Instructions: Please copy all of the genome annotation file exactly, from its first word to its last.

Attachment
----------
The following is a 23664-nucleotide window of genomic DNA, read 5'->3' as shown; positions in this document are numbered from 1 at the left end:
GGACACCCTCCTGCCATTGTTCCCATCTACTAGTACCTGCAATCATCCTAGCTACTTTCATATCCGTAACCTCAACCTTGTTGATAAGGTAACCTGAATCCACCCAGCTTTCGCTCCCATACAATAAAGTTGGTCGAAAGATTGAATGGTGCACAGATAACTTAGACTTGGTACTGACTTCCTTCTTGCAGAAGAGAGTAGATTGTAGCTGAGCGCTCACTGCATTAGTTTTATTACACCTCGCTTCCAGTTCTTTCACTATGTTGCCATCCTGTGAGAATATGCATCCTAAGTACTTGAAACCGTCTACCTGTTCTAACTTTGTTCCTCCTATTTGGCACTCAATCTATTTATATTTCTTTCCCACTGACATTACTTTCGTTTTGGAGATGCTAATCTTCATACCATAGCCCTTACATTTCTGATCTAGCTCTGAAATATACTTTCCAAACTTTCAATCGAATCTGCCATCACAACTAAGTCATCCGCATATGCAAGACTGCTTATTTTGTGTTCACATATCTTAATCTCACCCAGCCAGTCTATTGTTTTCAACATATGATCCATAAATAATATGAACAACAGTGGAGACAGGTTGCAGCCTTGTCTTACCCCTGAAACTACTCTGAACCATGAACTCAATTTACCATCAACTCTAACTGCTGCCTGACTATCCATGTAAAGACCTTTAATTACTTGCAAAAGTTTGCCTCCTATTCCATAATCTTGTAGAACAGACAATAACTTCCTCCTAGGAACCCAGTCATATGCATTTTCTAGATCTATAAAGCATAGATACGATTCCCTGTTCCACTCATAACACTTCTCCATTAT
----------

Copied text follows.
The following is a 23664-nucleotide window of genomic DNA, read 5'->3' as shown; positions in this document are numbered from 1 at the left end:
GGACACCCTCCTGCCATTGTTCCCATCTACTAGTACCTGCAATCATCCTAGCTACTTTCATATCCGTAACCTCAACCTTGTTGATAAGGTAACCTGAATCCACCCAGCTTTCGCTCCCATACAATAAAGTTGGTCGAAAGATTGAATGGTGCACAGATAACTTAGACTTGGTACTGACTTCCTTCTTGCAGAAGAGAGTAGATTGTAGCTGAGCGCTCACTGCATTAGTTTTATTACACCTCGCTTCCAGTTCTTTCACTATGTTGCCATCCTGTGAGAATATGCATCCTAAGTACTTGAAACCGTCTACCTGTTCTAACTTTGTTCCTCCTATTTGGCACTCAATCTATTTATATTTCTTTCCCACTGACATTACTTTCGTTTTGGAGATGCTAATCTTCATACCATAGCCCTTACATTTCTGATCTAGCTCTGAAATATACTTTCCAAACTTTCAATCGAATCTGCCATCACAACTAAGTCATCCGCATATGCAAGACTGCTTATTTTGTGTTCACATATCTTAATCTCACCCAGCCAGTCTATTGTTTTCAACATATGATCCATAAATAATATGAACAACAGTGGAGACAGGTTGCAGCCTTGTCTTACCCCTGAAACTACTCTGAACCATGAACTCAATTTACCATCAACTCTAACTGCTGCCTGACTATCCATGTAAAGACCTTTAATTACTTGCAAAAGTTTGCCTCCTATTCCATAATCTTGTAGAACAGACAATAACTTCCTCCTAGGAACCCAGTCATATGCATTTTCTAGATCTATAAAGCATAGATACGATTCCCTGTTCCACTCATAACACTTCTCCATTAT